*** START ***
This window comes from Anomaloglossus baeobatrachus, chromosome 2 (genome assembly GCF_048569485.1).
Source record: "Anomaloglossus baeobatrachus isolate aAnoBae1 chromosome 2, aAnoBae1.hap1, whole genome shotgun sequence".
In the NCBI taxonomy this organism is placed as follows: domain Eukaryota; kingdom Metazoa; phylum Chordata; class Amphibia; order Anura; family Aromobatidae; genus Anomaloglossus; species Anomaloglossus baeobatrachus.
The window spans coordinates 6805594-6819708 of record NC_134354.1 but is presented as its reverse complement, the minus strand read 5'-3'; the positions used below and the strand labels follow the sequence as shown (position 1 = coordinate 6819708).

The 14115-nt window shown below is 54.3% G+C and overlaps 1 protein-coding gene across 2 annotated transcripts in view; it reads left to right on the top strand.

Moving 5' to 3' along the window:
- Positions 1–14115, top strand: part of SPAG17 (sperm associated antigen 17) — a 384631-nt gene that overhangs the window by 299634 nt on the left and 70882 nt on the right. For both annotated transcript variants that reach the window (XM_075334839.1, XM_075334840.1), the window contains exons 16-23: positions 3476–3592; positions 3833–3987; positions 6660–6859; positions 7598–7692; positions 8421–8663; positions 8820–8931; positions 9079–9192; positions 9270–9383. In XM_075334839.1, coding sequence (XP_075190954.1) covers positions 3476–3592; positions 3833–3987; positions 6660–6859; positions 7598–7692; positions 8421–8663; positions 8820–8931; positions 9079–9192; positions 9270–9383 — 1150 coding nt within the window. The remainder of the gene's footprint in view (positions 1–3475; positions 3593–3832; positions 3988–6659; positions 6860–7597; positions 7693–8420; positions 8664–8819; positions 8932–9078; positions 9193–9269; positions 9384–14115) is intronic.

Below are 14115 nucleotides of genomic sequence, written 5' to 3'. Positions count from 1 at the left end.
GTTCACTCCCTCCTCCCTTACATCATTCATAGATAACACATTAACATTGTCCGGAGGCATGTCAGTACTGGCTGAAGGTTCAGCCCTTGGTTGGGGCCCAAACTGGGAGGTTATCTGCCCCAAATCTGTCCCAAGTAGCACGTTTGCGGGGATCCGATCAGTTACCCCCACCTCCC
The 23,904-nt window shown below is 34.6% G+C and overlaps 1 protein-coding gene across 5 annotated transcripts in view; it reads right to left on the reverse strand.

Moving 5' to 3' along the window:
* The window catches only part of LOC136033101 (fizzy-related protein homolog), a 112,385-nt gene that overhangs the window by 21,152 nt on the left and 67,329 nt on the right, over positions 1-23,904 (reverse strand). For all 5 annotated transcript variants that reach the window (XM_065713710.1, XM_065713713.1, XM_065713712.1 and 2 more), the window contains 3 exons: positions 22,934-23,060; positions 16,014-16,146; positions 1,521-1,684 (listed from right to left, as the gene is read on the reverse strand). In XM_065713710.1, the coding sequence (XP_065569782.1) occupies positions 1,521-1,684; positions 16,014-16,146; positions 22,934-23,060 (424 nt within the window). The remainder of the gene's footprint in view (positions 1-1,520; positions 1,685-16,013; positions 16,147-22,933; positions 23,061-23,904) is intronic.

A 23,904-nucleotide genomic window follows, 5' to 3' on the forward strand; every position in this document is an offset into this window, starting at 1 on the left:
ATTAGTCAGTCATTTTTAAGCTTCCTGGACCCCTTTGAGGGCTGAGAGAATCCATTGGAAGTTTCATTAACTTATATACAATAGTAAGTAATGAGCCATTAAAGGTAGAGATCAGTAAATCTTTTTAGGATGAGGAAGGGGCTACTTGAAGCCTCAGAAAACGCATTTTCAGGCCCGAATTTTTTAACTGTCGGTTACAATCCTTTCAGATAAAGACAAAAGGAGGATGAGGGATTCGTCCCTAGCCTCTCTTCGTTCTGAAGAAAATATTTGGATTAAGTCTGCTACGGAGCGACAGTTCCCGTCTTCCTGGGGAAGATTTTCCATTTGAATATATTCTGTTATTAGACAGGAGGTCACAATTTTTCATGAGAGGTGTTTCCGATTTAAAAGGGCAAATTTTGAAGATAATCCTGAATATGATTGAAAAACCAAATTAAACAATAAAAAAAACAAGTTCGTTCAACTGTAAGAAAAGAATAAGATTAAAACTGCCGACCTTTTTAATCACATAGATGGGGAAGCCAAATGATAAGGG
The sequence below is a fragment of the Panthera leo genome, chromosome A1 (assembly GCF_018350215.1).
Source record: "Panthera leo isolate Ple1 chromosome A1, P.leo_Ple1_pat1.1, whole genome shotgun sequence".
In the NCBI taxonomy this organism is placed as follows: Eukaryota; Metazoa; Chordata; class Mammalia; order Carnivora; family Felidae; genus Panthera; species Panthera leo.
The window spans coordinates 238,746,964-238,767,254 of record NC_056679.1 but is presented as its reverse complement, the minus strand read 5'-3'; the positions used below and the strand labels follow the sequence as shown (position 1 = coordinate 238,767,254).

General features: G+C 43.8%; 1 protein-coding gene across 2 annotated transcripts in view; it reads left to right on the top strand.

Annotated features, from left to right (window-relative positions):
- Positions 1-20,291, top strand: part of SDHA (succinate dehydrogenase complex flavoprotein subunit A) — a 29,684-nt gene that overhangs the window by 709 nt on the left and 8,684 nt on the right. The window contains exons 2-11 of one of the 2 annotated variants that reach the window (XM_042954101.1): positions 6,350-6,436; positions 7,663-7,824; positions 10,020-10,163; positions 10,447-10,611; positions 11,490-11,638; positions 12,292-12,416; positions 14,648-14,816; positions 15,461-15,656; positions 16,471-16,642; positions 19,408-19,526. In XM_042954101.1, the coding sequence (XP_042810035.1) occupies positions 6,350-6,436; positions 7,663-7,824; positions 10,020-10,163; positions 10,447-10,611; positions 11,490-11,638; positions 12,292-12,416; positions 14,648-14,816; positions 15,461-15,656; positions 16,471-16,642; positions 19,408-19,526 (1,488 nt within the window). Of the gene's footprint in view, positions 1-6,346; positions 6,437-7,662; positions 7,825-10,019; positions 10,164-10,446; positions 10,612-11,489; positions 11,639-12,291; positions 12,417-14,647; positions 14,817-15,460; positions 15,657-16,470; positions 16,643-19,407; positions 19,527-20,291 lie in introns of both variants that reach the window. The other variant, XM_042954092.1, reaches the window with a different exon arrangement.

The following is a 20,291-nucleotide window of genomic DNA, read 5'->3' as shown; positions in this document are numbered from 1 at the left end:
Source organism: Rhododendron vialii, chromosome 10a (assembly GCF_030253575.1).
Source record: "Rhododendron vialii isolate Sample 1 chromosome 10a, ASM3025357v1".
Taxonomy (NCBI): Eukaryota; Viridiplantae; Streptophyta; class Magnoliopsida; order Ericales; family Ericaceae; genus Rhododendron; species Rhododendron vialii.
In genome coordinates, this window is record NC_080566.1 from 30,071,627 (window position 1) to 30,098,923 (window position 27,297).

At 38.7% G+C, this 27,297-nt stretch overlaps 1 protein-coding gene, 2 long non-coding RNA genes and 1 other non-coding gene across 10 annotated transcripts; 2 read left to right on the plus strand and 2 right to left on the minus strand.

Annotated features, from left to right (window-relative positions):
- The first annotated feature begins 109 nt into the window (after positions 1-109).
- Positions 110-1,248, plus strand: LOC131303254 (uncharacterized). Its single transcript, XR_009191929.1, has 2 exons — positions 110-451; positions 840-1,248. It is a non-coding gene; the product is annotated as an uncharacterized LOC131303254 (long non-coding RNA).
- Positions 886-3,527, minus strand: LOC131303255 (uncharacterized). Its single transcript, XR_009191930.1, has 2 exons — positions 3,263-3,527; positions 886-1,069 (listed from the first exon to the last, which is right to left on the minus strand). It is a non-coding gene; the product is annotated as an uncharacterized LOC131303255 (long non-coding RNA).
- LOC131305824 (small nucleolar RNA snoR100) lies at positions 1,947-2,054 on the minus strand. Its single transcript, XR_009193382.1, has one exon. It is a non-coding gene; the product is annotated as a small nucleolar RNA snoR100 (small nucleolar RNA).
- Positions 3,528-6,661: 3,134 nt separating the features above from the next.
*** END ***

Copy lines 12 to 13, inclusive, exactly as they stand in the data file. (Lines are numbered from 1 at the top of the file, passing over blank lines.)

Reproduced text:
* The window catches only part of LOC136033101 (fizzy-related protein homolog), a 112,385-nt gene that overhangs the window by 21,152 nt on the left and 67,329 nt on the right, over positions 1-23,904 (reverse strand). For all 5 annotated transcript variants that reach the window (XM_065713710.1, XM_065713713.1, XM_065713712.1 and 2 more), the window contains 3 exons: positions 22,934-23,060; positions 16,014-16,146; positions 1,521-1,684 (listed from right to left, as the gene is read on the reverse strand). In XM_065713710.1, the coding sequence (XP_065569782.1) occupies positions 1,521-1,684; positions 16,014-16,146; positions 22,934-23,060 (424 nt within the window). The remainder of the gene's footprint in view (positions 1-1,520; positions 1,685-16,013; positions 16,147-22,933; positions 23,061-23,904) is intronic.

A 23,904-nucleotide genomic window follows, 5' to 3' on the forward strand; every position in this document is an offset into this window, starting at 1 on the left: